I would like to refer now to the package of welfare reform and its impact on a number of human rights, but especially on the right to adequate housing, such as for those seeking to live independent and dignified lives with physical and mental disabilities. The so-called bedroom tax is possibly the most visible of the measures. In only a few months of its implementation the serious impacts on very vulnerable people have already been felt and the fear of future impacts are a source of great stress and anxiety.
Of the many testimonies I have heard, let me say that I have been deeply touched by persons with physical and mental disabilities who have felt targeted instead of protected; of the grandmothers who are carers of their children and grandchildren but are now feeling they are forced to move away from their life-long homes due to a spare bedroom or to run the risk of facing arrears; of the single parents who will not have space for their children when they come to visit; of the many people who are increasingly having to choose between food and paying the penalty. Those who are impacted by this policy were not necessarily the most vulnerable a few months ago, but they were on the margins, facing fragility and housing stress, with little extra income to respond to this situation and already barely coping with their expenses.
Another aspect that deserves some comments is the reform of planning policies in England, gives local level authorities expanded responsibilities. The power dynamics of a particular local council may not allow for a forceful negotiation with developers, to speed up delivery, and this situation may last for years despite the urgent need for additional housing stock. In fact, several documents and assessments acknowledge that land with permits has increasingly become the asset in itself, rather than an asset for the social well-being of the community. Similarly, it is also of concern that there is no property tax on land, including dormant or vacant land for years. Land value, including in the financial circuits, has escalated in the last decades, yet it is still mostly regarded as a private matter, hence for-profit. I would recommend that the Government sets a regulatory framework to avoid this kind of speculation.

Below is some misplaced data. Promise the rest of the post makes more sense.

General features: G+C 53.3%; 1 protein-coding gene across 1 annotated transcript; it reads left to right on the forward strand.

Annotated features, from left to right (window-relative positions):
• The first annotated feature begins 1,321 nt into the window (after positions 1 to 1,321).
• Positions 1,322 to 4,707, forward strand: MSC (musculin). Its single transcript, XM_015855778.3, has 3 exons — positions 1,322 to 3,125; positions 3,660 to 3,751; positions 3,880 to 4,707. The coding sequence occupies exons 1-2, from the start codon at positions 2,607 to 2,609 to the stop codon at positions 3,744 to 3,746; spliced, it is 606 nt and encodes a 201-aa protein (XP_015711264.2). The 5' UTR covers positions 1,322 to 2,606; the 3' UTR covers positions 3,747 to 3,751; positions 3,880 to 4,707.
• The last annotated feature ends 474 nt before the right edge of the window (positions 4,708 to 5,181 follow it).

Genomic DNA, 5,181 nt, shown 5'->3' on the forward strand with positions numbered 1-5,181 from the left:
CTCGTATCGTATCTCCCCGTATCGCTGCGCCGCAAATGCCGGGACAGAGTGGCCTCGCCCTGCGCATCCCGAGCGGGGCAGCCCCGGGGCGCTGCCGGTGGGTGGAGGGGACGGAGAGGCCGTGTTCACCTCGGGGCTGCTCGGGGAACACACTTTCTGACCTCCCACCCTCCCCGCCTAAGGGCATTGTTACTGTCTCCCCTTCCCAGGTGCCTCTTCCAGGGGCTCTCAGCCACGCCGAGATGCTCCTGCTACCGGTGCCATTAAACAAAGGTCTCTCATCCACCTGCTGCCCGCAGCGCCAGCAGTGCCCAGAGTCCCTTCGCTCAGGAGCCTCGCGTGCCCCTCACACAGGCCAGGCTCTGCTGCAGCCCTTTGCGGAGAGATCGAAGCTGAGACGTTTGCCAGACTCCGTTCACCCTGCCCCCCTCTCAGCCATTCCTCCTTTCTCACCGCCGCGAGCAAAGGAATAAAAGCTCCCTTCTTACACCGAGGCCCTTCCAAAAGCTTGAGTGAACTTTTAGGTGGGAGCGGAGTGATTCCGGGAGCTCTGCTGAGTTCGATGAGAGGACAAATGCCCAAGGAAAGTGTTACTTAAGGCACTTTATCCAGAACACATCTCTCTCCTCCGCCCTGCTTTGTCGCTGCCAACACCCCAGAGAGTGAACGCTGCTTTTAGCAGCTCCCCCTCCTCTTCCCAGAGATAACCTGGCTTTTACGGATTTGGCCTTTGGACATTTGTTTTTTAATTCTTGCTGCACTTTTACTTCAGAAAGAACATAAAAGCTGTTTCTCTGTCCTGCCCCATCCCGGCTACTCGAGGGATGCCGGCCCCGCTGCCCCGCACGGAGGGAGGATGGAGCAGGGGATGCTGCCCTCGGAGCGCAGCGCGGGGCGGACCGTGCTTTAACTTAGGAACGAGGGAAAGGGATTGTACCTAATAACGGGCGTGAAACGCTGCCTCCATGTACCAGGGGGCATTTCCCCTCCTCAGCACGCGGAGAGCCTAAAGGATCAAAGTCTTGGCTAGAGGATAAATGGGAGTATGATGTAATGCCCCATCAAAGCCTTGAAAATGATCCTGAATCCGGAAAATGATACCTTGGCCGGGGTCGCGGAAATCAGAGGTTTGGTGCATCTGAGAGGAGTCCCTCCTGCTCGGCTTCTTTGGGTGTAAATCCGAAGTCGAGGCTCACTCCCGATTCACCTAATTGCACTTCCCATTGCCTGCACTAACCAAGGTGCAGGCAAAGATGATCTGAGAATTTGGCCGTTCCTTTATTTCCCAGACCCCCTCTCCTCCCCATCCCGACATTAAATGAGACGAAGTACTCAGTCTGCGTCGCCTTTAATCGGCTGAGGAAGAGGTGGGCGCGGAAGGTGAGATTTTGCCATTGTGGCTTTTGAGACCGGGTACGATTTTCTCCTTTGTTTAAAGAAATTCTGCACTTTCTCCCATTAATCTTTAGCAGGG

Similarly, on the land and planning strategies let me say that selling public land to private developers for the best price can mean that a valuable public resource is not being used as a means to increase the availability of housing for those who need it, in times of housing stress. A significant part of the existing social housing stock in UK was built on local council and other public land. In times of pressure on affordable housing, the mobilization of public land can be an important tool, so I recommend that the Government releases public sector land only for social and affordable housing to be built.
Planning systems reforms are also being considered in Northern Ireland, devolving powers to Local Councils, which will also be territorially redefined. In this context, I want to express my concern at the potential that this decentralization may have for increased sectarianism and discrimination.
In closing, let me also mention that during my visit I have also received multiple testimonies on the shortage of sufficient, adequate and safe sites for Gypsy and Traveller communities across the United Kingdom, many of whom feel this is part of the stigma and discrimination they regularly face from Governments and society as a whole. Despite multiple efforts and policies put in place to address this situation, it is fair to say that leaving local authorities to make their own decisions with no accountability and national process to reconcile the Gypsy and Traveller communities with settled communities remains a source of concern. Gypsy and Traveller communities too should engage more in the political debate and make efforts to ensure that their situation effectively changes.
Other population groups, highlighted by the Committee on Economic, Social and Cultural Rights in 2009, which continue to face inadequate access to affordable housing are Catholics in Northern Ireland, specifically in North Belfast. The current allocation scheme was created to be fair and open, and to allocate accommodation on the basis of meeting the housing need of people. Despite the efforts of the Northern Ireland Housing Executive, I remain concerned that full equality has not been achieved yet.
I also received information and testimonies about discrimination in access to housing by EU citizens, migrant workers and their families, refugees and asylum seekers. I am especially concerned with the policy which places the responsibility (backed by the threat of a fine) on landlords to check residence status of tenants, which I have heard often pushes undocumented people into the most insecure, worst quality and poorest located housing.
Summary of recommendation
As a brief summary of my preliminary remarks, I would like to highlight three recommendations:
First, and foremost, I would suggest that the so-called bedroom tax be suspended immediately and be fully re-evaluated in light of the evidence of its impacts on the right to adequate housing and general well-being of many vulnerable individuals.
Secondly, I would recommend that the Government puts in place a system of regulation for the private rent sector, including clear criteria about affordability, access to information and security of tenure.
Thirdly, I would encourage a renewal of the Government’s commitment to significantly increasing the social housing stock and a more balanced public funding for the stimulation of supply of social and affordable housing which responds to the needs.
I hope that my visit and subsequent report will be able to assist the Governments in England, Scotland, Northern Ireland and Wales in these efforts and I look forward to continuing the constructive dialogue established during my visit.
I thank you for your attention and I look forward to your questions.